Although I am willing to individually finance the cost of each of these films, I always look to see if there are people or institutions interested in participating in the project, and I must thank Francisco García Paramés (the so called Spanish Warren Buffet) for deciding to cover, through his institution Value School, 50 percent of the cost of the film about pensions. Furthermore, we are going to produce a version in English, so it can be viewed worldwide. Again, I thank those at Value School for their participation and for collaborating by organizing events to increase the impact of the film, and I encourage them to participate in the upcoming projects as well.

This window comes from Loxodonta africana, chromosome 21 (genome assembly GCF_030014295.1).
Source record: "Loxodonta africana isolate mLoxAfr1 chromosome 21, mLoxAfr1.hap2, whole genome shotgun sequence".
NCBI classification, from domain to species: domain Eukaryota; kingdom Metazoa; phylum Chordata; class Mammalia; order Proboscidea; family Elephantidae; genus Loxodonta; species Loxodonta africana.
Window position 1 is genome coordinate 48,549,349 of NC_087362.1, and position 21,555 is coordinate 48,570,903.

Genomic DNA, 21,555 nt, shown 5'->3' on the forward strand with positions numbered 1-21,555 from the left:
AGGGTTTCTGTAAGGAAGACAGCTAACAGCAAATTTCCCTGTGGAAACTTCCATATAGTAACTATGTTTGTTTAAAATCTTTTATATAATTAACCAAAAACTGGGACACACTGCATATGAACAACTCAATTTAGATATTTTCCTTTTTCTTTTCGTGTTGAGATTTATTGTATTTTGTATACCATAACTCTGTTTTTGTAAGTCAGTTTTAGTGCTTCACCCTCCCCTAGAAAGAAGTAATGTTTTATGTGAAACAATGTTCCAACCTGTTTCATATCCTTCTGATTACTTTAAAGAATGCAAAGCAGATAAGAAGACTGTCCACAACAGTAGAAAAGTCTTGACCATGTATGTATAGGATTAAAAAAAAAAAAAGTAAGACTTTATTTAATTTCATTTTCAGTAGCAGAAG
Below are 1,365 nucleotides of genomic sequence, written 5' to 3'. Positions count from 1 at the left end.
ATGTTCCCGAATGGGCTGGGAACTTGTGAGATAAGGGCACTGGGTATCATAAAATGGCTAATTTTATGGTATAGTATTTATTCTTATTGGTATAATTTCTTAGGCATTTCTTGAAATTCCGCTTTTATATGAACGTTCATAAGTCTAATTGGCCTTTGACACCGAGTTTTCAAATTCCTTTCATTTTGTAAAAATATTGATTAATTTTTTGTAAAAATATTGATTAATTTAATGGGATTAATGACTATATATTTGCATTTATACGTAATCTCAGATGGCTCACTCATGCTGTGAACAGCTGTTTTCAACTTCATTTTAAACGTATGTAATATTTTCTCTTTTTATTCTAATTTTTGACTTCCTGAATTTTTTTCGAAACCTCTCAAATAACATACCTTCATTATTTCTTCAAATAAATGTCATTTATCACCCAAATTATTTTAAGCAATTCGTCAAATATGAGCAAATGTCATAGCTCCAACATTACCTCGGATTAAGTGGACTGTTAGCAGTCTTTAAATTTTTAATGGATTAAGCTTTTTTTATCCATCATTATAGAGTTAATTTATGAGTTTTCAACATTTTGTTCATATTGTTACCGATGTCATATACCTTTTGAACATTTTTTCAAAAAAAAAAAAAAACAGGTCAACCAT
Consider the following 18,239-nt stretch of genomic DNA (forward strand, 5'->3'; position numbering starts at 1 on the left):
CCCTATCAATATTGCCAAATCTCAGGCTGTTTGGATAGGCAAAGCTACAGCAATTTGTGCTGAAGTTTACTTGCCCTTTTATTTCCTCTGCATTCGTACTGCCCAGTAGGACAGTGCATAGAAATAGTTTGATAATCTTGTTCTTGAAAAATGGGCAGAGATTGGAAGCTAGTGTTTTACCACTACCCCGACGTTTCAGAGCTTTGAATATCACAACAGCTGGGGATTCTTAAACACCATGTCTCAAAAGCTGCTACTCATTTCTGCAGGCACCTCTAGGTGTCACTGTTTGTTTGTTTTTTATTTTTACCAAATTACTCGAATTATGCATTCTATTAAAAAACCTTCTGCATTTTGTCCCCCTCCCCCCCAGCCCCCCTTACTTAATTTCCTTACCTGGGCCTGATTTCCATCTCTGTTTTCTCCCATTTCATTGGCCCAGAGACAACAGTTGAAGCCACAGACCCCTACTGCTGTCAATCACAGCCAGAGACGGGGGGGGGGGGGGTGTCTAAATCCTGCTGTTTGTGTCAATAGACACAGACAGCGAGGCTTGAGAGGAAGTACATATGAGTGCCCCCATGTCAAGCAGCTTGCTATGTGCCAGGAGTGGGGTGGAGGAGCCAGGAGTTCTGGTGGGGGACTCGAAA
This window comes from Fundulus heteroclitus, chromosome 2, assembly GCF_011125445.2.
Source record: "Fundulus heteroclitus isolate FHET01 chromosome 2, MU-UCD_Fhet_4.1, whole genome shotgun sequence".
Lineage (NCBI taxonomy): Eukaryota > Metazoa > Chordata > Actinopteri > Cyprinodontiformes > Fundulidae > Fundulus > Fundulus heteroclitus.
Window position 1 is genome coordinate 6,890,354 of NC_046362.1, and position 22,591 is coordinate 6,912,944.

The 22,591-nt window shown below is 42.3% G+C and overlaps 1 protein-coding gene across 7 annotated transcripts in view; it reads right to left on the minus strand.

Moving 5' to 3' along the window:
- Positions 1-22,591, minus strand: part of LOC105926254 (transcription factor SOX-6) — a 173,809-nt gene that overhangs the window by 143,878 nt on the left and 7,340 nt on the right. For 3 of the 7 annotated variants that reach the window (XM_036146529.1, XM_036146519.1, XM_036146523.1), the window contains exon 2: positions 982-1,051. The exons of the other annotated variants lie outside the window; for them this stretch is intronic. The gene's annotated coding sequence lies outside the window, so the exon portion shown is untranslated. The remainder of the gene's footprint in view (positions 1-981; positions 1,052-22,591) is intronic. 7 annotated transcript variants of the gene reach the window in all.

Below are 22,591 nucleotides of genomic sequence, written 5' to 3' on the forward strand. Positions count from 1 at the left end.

Now it is up to you to: first, decide whether we have managed to offer in the film an informative explanation of the crisis of the pension system; second (and this is one of the film’s distinguishing features with respect to Free to Choose), evaluate the different remarks of the chosen experts; and third, assess our proposal for escaping the predicament – giving everyone the liberty to choose either to remain in or to leave the public pension system. That said, it would be clear that, to support current retirees, the system would have to continue paying out a very large portion of the money it now receives in contributions. If we allow Spanish people to freely choose to leave the public system, we do not know if the majority will leave, as has occurred in the countries which have adopted this solution in the past. If this should happen, the transition could be made in one generation – that is, around twenty-five years – until the current retirees have lived out their lives. It is also possible that, at this time, the idea might not be so successful, and if only some people – the youngest – decided to leave the public system, the transition would take two generations. In any case, let us allow citizens to freely take a stand and indicate to what extent they are willing to make the effort which, without a doubt, is our ticket out of this mess. When this option was offered in the United Kingdom, Chile, and other countries, most people chose to contract out: Over 90 percent fled the system, though they were allowed to take out only 10 percent of the contributions they had been paying into the public system (which were equal to 37 percent of wages, almost the same as in Spain, between workers and companies). Twenty-seven percent continued to go into the public system to pay the pensions of current retirees or pensioners, and as one would expect, young people entering the labor market were obliged to enter the capitalization-based system from the beginning. Obviously, as the transition moves forward, 10 percent is not enough savings, and it is necessary to gradually increase the amount saved. Thus, for instance, there is no use in saying that the system has been a failure in Chile because pensions are very low. In Chile, a very grave error has been committed. When Allende was in power, Chileans contributed 40 percent of their wages to pensions, but even once they had completed the transition to the capitalization-based system, they continued paying only 10 percent, and the guaranteed pensions based on that amount of saving have been obviously small. At the very least, they should have gradually raised to 20 or 30 percent of wages the savings devoted to capitalization, in which case, capital-based pensions in Chile would be two, three, or four times what they are now, and no one would have been able to argue that the system had “failed” in Chile. They have saved too little, and then they cry crocodile tears and even consider a return to the pay-as-you-go system from the Allende period, when workers were contributing 40 percent of their wages (instead of the 10 percent they were contributing up to now). Clearly, the message we wish to send with these films is very important, and we have an enormous responsibility to complete this task of raising awareness and educating all citizens.